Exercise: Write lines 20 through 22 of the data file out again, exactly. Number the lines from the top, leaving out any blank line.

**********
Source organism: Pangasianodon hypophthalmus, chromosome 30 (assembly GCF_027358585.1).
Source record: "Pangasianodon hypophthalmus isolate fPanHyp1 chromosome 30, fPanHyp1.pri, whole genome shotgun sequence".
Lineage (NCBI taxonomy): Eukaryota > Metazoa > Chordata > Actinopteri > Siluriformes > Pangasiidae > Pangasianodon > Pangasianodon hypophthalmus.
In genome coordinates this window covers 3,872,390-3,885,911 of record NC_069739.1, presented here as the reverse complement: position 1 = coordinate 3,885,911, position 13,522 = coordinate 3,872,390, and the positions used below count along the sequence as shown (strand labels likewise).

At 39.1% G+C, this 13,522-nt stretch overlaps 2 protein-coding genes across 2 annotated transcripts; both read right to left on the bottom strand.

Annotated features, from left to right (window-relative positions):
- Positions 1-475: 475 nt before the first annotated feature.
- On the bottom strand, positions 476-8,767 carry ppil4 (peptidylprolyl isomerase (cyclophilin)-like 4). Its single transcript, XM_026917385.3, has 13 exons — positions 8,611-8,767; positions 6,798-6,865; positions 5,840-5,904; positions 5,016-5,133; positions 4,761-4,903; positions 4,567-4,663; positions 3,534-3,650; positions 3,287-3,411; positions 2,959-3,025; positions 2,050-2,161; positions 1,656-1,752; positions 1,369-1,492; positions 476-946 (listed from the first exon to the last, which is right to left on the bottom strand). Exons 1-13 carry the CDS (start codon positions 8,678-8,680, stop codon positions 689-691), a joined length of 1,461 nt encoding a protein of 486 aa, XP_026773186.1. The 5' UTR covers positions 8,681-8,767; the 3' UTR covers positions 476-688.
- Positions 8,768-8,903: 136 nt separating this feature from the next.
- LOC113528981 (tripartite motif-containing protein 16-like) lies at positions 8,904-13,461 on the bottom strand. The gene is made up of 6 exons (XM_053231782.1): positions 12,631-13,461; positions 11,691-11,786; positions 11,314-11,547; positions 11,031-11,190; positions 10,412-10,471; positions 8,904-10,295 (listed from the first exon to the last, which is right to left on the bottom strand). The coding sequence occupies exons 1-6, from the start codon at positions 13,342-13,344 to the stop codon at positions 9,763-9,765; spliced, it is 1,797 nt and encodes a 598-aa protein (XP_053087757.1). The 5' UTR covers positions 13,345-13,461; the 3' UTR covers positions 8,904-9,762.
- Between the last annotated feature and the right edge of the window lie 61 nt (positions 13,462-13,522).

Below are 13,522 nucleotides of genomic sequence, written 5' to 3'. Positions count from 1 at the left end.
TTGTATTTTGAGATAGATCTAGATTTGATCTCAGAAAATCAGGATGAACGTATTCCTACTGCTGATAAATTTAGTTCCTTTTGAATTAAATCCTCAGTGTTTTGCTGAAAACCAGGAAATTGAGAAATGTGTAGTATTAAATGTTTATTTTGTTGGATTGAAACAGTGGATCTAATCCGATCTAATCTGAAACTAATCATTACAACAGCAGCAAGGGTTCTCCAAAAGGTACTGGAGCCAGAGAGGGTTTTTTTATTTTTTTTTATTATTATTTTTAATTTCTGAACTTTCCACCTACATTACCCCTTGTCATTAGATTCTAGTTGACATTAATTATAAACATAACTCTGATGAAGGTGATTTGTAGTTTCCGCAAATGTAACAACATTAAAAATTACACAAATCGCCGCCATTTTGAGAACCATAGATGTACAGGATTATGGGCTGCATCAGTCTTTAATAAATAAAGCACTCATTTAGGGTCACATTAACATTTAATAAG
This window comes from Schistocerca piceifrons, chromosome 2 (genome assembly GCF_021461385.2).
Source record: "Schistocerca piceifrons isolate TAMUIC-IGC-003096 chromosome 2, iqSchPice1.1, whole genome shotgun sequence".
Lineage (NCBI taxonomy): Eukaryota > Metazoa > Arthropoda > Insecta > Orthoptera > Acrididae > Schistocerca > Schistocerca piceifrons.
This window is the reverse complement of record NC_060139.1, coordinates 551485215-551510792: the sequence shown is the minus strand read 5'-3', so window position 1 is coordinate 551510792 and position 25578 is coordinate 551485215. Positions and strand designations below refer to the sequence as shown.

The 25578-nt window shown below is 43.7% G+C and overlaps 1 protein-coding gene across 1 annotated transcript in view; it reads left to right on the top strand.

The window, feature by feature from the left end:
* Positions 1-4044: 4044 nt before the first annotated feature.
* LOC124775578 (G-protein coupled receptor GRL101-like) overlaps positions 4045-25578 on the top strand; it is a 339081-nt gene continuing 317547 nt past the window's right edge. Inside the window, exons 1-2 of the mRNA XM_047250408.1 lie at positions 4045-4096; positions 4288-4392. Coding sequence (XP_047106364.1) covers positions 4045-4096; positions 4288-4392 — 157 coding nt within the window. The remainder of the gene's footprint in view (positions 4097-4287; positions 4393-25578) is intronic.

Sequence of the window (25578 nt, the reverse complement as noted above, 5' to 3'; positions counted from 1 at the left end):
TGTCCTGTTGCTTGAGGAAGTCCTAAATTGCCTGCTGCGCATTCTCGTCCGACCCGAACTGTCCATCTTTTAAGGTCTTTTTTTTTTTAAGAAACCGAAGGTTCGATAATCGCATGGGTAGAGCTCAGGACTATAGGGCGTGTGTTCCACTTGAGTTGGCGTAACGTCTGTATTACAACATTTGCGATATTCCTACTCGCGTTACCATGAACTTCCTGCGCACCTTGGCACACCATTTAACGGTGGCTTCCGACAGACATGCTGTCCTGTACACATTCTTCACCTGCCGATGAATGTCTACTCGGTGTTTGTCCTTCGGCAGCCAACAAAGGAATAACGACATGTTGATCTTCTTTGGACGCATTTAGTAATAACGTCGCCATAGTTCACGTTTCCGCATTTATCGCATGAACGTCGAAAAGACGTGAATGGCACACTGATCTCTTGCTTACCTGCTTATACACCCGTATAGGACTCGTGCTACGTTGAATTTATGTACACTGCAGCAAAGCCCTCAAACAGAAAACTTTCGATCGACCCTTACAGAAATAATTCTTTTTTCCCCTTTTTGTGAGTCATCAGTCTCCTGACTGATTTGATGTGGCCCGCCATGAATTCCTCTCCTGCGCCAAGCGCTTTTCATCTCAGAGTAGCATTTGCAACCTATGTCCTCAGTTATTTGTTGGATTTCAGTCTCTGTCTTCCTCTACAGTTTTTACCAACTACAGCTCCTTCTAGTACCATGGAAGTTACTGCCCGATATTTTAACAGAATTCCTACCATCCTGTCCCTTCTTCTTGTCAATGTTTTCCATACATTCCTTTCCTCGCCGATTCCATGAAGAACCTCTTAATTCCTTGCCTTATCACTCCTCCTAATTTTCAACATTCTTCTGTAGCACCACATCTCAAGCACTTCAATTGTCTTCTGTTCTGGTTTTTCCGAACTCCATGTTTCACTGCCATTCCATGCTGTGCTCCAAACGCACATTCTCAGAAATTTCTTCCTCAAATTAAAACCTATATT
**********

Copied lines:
* Positions 1-4044: 4044 nt before the first annotated feature.
* LOC124775578 (G-protein coupled receptor GRL101-like) overlaps positions 4045-25578 on the top strand; it is a 339081-nt gene continuing 317547 nt past the window's right edge. Inside the window, exons 1-2 of the mRNA XM_047250408.1 lie at positions 4045-4096; positions 4288-4392. Coding sequence (XP_047106364.1) covers positions 4045-4096; positions 4288-4392 — 157 coding nt within the window. The remainder of the gene's footprint in view (positions 4097-4287; positions 4393-25578) is intronic.

Sequence of the window (25578 nt, the reverse complement as noted above, 5' to 3'; positions counted from 1 at the left end):